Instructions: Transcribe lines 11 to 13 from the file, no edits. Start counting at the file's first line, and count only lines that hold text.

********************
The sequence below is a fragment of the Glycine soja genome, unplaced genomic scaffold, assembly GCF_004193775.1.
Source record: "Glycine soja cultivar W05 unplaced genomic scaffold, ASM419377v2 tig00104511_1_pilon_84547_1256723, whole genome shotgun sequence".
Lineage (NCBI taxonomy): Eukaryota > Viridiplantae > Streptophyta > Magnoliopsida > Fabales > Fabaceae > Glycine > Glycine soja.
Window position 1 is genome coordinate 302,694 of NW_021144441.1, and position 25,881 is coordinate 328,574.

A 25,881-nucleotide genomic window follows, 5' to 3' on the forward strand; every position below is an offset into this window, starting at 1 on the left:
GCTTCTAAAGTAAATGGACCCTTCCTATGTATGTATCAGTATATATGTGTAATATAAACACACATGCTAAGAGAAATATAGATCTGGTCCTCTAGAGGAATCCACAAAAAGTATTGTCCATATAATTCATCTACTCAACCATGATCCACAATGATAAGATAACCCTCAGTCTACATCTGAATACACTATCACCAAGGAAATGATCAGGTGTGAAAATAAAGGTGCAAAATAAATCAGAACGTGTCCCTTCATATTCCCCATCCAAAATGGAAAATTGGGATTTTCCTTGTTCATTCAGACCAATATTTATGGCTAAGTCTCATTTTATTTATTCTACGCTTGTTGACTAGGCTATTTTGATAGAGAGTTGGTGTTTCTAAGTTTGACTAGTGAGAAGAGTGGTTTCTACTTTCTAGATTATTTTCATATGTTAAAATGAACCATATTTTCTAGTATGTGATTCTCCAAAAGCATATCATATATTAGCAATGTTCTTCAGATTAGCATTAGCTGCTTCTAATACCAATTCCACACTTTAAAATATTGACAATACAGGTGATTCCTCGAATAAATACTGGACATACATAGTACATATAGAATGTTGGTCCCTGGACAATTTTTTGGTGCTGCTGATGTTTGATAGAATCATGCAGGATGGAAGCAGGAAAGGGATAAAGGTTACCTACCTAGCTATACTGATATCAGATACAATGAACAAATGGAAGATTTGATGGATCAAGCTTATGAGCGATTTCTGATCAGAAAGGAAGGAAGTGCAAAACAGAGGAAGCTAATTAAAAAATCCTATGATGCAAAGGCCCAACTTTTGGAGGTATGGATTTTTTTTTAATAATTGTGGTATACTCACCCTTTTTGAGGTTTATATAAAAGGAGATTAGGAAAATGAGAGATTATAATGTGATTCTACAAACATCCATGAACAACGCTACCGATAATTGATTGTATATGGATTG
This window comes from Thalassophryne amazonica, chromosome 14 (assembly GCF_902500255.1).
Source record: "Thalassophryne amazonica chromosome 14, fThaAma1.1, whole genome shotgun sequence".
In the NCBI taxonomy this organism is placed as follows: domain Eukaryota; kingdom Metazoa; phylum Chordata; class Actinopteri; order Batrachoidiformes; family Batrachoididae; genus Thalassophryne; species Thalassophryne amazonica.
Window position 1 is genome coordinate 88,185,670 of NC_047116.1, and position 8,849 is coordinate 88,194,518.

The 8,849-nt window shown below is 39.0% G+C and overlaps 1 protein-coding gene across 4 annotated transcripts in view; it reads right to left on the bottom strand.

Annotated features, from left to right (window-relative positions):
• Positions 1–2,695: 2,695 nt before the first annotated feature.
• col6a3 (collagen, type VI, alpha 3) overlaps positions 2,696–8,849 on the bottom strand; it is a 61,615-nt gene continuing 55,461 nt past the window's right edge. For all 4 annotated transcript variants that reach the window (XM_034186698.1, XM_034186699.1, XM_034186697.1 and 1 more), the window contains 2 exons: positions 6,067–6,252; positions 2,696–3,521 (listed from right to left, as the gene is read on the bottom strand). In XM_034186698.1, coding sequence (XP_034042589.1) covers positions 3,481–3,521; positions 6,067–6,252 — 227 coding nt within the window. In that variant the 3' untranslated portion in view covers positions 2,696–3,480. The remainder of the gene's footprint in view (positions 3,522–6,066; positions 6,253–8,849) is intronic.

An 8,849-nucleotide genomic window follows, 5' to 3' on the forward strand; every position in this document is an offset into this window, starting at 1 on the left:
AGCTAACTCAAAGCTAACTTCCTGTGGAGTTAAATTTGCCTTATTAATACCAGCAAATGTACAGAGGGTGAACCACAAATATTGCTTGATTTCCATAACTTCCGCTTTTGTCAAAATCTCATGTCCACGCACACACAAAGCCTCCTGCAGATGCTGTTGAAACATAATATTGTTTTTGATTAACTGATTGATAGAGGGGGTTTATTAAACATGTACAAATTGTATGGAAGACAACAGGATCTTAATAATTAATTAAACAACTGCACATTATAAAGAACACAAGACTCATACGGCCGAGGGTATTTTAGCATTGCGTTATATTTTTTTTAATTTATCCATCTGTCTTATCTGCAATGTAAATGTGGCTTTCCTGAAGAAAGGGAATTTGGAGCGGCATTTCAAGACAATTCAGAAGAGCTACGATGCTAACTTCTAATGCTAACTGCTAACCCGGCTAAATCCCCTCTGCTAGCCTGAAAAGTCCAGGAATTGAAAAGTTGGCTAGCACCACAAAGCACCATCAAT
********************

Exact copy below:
The 8,849-nt window shown below is 39.0% G+C and overlaps 1 protein-coding gene across 4 annotated transcripts in view; it reads right to left on the bottom strand.

Annotated features, from left to right (window-relative positions):
• Positions 1–2,695: 2,695 nt before the first annotated feature.